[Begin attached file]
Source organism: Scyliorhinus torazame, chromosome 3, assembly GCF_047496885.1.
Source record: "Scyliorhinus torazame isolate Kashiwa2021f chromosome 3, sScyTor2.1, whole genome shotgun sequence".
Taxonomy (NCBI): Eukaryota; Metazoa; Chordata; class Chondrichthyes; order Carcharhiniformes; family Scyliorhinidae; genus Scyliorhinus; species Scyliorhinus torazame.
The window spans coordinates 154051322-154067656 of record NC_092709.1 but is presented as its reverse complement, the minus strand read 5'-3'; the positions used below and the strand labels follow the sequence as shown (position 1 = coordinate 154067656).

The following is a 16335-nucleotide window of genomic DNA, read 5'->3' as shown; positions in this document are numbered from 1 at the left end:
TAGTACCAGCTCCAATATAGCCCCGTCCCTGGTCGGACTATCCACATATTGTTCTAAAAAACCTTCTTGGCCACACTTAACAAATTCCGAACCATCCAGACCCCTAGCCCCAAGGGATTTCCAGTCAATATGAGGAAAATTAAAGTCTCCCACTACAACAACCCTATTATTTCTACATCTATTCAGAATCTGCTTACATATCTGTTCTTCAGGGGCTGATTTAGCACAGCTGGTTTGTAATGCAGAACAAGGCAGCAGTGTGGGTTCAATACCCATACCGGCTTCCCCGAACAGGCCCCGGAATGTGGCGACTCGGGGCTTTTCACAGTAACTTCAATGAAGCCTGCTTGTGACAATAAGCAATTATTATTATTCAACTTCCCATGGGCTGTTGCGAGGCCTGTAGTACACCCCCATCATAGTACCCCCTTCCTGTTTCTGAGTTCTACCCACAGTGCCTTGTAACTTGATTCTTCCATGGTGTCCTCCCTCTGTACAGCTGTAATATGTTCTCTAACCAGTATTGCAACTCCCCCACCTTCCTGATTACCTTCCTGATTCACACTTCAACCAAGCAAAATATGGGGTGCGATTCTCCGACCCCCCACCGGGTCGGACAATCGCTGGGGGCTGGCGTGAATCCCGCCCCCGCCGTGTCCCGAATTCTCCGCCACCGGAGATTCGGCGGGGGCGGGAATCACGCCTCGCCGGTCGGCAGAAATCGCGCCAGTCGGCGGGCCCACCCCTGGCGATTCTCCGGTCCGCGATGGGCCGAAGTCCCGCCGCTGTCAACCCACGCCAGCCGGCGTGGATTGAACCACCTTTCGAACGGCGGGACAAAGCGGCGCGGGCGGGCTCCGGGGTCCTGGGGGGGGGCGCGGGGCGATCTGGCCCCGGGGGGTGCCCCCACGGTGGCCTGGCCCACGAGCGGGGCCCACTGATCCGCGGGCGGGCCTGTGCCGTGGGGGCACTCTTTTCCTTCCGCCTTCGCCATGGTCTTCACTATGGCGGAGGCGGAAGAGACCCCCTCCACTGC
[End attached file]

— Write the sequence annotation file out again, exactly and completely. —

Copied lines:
Source organism: Scyliorhinus torazame, chromosome 3, assembly GCF_047496885.1.
Source record: "Scyliorhinus torazame isolate Kashiwa2021f chromosome 3, sScyTor2.1, whole genome shotgun sequence".
Taxonomy (NCBI): Eukaryota; Metazoa; Chordata; class Chondrichthyes; order Carcharhiniformes; family Scyliorhinidae; genus Scyliorhinus; species Scyliorhinus torazame.
The window spans coordinates 154051322-154067656 of record NC_092709.1 but is presented as its reverse complement, the minus strand read 5'-3'; the positions used below and the strand labels follow the sequence as shown (position 1 = coordinate 154067656).

The following is a 16335-nucleotide window of genomic DNA, read 5'->3' as shown; positions in this document are numbered from 1 at the left end:
TAGTACCAGCTCCAATATAGCCCCGTCCCTGGTCGGACTATCCACATATTGTTCTAAAAAACCTTCTTGGCCACACTTAACAAATTCCGAACCATCCAGACCCCTAGCCCCAAGGGATTTCCAGTCAATATGAGGAAAATTAAAGTCTCCCACTACAACAACCCTATTATTTCTACATCTATTCAGAATCTGCTTACATATCTGTTCTTCAGGGGCTGATTTAGCACAGCTGGTTTGTAATGCAGAACAAGGCAGCAGTGTGGGTTCAATACCCATACCGGCTTCCCCGAACAGGCCCCGGAATGTGGCGACTCGGGGCTTTTCACAGTAACTTCAATGAAGCCTGCTTGTGACAATAAGCAATTATTATTATTCAACTTCCCATGGGCTGTTGCGAGGCCTGTAGTACACCCCCATCATAGTACCCCCTTCCTGTTTCTGAGTTCTACCCACAGTGCCTTGTAACTTGATTCTTCCATGGTGTCCTCCCTCTGTACAGCTGTAATATGTTCTCTAACCAGTATTGCAACTCCCCCACCTTCCTGATTACCTTCCTGATTCACACTTCAACCAAGCAAAATATGGGGTGCGATTCTCCGACCCCCCACCGGGTCGGACAATCGCTGGGGGCTGGCGTGAATCCCGCCCCCGCCGTGTCCCGAATTCTCCGCCACCGGAGATTCGGCGGGGGCGGGAATCACGCCTCGCCGGTCGGCAGAAATCGCGCCAGTCGGCGGGCCCACCCCTGGCGATTCTCCGGTCCGCGATGGGCCGAAGTCCCGCCGCTGTCAACCCACGCCAGCCGGCGTGGATTGAACCACCTTTCGAACGGCGGGACAAAGCGGCGCGGGCGGGCTCCGGGGTCCTGGGGGGGGGCGCGGGGCGATCTGGCCCCGGGGGGTGCCCCCACGGTGGCCTGGCCCACGAGCGGGGCCCACTGATCCGCGGGCGGGCCTGTGCCGTGGGGGCACTCTTTTCCTTCCGCCTTCGCCATGGTCTTCACTATGGCGGAGGCGGAAGAGACCCCCTCCACTGC